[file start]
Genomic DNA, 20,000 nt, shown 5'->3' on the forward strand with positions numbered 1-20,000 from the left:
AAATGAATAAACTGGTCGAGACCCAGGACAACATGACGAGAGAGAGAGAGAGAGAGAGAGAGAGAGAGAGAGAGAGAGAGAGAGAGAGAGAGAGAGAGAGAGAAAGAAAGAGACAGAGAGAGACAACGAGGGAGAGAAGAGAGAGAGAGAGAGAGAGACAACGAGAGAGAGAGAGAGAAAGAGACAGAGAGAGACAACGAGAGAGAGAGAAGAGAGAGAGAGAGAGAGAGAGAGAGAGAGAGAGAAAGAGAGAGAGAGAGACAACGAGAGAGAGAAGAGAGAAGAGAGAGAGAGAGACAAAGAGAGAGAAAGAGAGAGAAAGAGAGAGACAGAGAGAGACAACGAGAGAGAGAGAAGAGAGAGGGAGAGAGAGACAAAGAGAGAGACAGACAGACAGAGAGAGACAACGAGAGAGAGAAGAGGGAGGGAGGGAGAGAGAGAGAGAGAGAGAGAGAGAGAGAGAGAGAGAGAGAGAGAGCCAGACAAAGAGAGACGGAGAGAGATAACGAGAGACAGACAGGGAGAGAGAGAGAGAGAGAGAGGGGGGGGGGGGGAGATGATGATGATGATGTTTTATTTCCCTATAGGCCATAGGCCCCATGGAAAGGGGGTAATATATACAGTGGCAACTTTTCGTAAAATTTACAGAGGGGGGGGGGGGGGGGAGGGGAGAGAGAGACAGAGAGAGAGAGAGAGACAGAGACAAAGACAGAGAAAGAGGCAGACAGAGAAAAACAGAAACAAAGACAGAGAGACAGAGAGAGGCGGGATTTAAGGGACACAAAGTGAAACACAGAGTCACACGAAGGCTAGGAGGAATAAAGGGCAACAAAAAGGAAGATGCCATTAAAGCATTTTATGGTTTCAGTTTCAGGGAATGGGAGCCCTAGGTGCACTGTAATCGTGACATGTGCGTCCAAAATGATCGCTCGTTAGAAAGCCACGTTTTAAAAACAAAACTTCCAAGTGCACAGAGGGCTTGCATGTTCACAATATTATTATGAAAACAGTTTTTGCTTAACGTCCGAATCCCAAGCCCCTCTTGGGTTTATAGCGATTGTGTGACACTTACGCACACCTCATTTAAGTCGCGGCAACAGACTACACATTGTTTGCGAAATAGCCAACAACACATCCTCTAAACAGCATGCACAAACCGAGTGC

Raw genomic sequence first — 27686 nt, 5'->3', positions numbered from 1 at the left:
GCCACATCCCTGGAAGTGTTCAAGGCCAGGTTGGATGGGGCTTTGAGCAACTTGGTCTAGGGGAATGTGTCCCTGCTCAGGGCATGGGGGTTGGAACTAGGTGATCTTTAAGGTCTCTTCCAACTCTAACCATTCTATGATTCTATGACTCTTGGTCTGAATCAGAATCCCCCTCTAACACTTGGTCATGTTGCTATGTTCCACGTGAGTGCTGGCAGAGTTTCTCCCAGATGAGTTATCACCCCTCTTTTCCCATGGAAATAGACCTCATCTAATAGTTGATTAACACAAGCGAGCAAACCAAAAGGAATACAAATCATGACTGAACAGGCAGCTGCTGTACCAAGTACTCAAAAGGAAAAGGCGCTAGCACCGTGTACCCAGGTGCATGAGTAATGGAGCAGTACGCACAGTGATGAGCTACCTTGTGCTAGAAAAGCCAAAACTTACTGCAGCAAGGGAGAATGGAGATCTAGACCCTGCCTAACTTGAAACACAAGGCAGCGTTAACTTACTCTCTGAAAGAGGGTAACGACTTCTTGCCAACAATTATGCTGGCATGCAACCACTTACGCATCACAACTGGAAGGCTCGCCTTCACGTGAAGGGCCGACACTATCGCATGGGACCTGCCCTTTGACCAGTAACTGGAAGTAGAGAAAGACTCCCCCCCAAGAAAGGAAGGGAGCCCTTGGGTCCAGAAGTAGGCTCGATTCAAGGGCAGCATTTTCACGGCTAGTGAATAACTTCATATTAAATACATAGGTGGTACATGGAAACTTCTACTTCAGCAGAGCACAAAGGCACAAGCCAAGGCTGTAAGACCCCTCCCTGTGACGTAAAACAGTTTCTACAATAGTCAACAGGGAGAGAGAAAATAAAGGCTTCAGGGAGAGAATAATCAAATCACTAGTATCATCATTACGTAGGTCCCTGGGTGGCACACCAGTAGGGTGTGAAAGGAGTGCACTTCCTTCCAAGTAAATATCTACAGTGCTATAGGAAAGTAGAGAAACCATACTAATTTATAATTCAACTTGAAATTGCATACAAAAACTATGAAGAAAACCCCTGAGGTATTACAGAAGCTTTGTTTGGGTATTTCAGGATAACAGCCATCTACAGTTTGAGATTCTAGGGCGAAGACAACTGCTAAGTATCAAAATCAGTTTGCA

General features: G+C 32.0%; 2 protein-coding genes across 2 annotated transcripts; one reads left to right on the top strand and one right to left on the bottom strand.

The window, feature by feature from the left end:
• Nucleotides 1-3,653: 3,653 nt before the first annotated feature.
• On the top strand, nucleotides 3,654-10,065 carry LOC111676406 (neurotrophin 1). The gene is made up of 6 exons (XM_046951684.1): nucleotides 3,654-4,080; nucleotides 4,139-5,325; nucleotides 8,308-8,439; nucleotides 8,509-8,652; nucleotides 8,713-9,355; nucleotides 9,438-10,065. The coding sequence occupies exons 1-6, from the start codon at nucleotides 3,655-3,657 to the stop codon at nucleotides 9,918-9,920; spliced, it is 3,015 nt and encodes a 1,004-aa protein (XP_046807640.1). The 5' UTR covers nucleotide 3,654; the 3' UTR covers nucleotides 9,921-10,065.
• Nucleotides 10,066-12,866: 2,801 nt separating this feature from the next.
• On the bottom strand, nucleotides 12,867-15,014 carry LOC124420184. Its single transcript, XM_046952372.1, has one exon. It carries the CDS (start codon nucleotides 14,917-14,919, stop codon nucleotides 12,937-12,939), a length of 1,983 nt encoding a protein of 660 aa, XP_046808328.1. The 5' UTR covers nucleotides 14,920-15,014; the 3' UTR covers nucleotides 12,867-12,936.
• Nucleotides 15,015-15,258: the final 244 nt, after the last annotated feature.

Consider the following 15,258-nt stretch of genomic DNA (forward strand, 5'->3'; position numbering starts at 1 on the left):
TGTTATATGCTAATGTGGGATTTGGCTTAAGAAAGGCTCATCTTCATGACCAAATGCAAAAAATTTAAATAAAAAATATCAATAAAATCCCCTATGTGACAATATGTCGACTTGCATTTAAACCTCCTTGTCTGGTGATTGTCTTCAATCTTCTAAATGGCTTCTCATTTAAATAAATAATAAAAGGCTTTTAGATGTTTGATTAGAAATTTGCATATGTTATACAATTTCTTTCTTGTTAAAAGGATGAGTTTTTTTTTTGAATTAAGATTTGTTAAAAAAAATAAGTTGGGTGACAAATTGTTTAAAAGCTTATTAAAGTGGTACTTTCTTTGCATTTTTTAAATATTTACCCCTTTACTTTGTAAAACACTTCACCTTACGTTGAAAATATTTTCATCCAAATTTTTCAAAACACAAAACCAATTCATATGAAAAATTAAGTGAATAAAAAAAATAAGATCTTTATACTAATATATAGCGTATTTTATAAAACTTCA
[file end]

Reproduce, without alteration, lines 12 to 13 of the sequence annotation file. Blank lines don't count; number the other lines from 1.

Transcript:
Consider the following 15,258-nt stretch of genomic DNA (forward strand, 5'->3'; position numbering starts at 1 on the left):
TGTTATATGCTAATGTGGGATTTGGCTTAAGAAAGGCTCATCTTCATGACCAAATGCAAAAAATTTAAATAAAAAATATCAATAAAATCCCCTATGTGACAATATGTCGACTTGCATTTAAACCTCCTTGTCTGGTGATTGTCTTCAATCTTCTAAATGGCTTCTCATTTAAATAAATAATAAAAGGCTTTTAGATGTTTGATTAGAAATTTGCATATGTTATACAATTTCTTTCTTGTTAAAAGGATGAGTTTTTTTTTTGAATTAAGATTTGTTAAAAAAAATAAGTTGGGTGACAAATTGTTTAAAAGCTTATTAAAGTGGTACTTTCTTTGCATTTTTTAAATATTTACCCCTTTACTTTGTAAAACACTTCACCTTACGTTGAAAATATTTTCATCCAAATTTTTCAAAACACAAAACCAATTCATATGAAAAATTAAGTGAATAAAAAAAATAAGATCTTTATACTAATATATAGCGTATTTTATAAAACTTCA